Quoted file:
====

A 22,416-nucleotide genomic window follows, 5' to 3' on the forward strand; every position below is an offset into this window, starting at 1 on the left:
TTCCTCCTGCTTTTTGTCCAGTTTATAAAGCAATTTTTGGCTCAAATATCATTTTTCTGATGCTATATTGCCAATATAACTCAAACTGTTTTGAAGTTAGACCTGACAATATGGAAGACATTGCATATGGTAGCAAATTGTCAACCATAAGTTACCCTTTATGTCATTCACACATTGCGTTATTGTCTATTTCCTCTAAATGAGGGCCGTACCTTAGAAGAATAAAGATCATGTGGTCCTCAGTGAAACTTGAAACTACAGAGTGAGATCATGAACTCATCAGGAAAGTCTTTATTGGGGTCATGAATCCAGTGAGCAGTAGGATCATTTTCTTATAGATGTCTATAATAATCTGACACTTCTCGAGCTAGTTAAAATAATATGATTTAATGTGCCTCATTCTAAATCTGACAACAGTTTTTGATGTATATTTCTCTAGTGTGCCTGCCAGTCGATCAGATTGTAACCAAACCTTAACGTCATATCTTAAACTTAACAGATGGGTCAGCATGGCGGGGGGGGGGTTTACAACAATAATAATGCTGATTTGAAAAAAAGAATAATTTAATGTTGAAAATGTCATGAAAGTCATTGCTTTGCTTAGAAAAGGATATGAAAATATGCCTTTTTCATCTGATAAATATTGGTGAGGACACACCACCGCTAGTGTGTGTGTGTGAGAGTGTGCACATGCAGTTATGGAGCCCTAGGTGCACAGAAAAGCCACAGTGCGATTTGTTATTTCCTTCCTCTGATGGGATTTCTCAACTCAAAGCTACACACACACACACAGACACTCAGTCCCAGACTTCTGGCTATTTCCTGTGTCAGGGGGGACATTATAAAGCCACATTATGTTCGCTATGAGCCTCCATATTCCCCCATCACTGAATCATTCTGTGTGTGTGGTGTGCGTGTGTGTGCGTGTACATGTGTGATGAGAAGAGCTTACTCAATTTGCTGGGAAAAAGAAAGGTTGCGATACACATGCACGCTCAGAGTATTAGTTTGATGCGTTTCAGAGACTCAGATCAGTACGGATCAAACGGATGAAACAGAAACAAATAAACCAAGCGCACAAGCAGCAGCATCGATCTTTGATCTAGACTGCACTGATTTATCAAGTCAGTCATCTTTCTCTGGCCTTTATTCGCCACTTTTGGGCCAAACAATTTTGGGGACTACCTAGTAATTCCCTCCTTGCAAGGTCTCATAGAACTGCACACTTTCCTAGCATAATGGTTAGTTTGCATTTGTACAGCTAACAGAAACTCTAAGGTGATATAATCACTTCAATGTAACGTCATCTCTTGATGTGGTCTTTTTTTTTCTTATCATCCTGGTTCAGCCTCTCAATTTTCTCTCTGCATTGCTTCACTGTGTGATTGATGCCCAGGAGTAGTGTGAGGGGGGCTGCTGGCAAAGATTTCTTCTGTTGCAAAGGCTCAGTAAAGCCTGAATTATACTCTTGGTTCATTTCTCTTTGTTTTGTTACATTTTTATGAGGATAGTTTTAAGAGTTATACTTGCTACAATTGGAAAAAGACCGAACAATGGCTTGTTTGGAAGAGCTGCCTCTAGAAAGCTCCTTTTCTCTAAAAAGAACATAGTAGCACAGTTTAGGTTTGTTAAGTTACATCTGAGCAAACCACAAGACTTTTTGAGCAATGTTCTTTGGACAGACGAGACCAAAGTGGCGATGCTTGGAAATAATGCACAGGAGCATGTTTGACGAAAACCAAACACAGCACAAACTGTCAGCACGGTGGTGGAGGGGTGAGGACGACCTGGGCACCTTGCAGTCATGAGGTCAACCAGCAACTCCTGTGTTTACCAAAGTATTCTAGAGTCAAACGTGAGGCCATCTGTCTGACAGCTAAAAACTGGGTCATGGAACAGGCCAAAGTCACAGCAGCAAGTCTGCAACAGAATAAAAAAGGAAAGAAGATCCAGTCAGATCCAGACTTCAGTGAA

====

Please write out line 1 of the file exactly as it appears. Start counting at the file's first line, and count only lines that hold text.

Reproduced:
A 22,416-nucleotide genomic window follows, 5' to 3' on the forward strand; every position below is an offset into this window, starting at 1 on the left: